Polyethyleneimine (PEI) has been known to be a gene delivery vector because of its high buffering capacity to enhance the endosome escape of nucleic acid. In this study, PEI was functionalized with GNPs to deliver siRNA, which could condense and protect RNA from high cellular internalization. The binding capability of siRNA to GNPs is a key factor to silence PLK1 gene in MCF-7/MDR1 cells. Therefore, different weight ratios between GNPs and siRNA were evaluated by gel retardation assay. As shown in Figure 2(a), the migration of siRNA was gradually retarded as the weigh ratios between GNPs and siRNA increased, compared with free siRNA. The band completely disappeared from the gel when the weight ratio became 1 : 1. This weight ratio was chosen for the following characterization of GNPs. This also indicated the high binding efficiency of siRNA to GNPs. The GNPs would be an ideal carrier for RNA delivery.

Figure 2: (a) Gel retardation assay of GNPs-siRNA. Lanes from left to right indicate different weight ratios (4, 2, 1, 0.5, and 0.125) between GNPs and siRNA. The 0 weight ratio stands for free siRNA. (b) TEM images of GNPs. Scale bars: 20 nm. (c) UV-VIS spectra of GNPs, GNPs-PEI, and GNPs-siRNA from 450 to 700 nm. (d) Zeta potential of GNPs, GNPs-PEI, and GNPs-siRNA. (e) Diameters of GNPs, GNPs-PEI, and GNPs-siRNA. (f) X-ray images and intensity ratios of GNPs-PEI with different weights (1: 35 μg, 2: 70 μg, 3: 140 μg, and 4: 280 μg).

The morphologies and sizes of GNPs were observed by TEM. Figure 2(b) showed that GNPs exhibited excellent dispersivity and spherical structure with an average diameter of ~20 nm. As shown in Figure 2(c), GNPs, GNPs-PEI, and GNPs-siRNA displayed broad plasmon spectra peaked at ~520 nm due to the surface plasmon resonance (SPR) of gold, which indicated that siRNA was successfully loaded onto the surface of gold under the assistance of PEI but slightly influenced the absorbance value of particles. The zeta potential of the nanoparticles exhibited positive charge at 36.70 ± 3.00 mV and 38.12 ± 2.23 mV, due to the PEI modification, but showed negative charge at −34.33 ± 1.03 mV before modification (Figure 2(d)). The dynamic light scattering (DLS) assay demonstrated that the hydrodynamic sizes of GNPs-PEI and GNPs-siRNA were 52.7 ± 0.7 nm and 54.3 ± 0.7 nm, respectively, which were higher than unmodified GNPs (29.7 ± 0.7) (Figure 2(e)).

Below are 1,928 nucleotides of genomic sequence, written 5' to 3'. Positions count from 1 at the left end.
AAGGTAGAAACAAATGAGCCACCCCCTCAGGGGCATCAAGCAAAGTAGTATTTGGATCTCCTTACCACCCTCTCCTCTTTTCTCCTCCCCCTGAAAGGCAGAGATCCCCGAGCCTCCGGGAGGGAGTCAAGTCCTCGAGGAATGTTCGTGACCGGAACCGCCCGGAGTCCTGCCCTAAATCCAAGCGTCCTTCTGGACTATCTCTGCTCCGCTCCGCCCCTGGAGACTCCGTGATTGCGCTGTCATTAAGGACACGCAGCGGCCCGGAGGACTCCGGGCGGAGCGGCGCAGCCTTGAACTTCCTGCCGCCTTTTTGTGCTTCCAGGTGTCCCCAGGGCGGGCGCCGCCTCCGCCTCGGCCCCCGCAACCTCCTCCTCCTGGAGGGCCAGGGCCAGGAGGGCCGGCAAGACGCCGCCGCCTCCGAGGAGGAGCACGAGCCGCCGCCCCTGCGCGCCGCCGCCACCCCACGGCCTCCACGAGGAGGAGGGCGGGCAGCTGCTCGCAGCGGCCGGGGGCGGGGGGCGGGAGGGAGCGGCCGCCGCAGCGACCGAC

Gold has large atomic number and strong X-ray attenuation coefficient, making it favorable for X-ray imaging. Figure 2(f) showed that the X-ray attenuation intensities of GNPs-PEI increased as the rise of gold concentrations. At higher concentration (280 μg), the X-ray intensity ratio of GNPs-PEI could exceed 4. The results revealed that GNPs-PEI could strengthen the X-ray attenuation intensities in a concentration-dependent way, indicating the potential theranostic application of this siRNA delivery system.

3.3. Cytotoxicity of GNPs against MCF-7/MDR1 Cancer Cells and 293T Normal Cells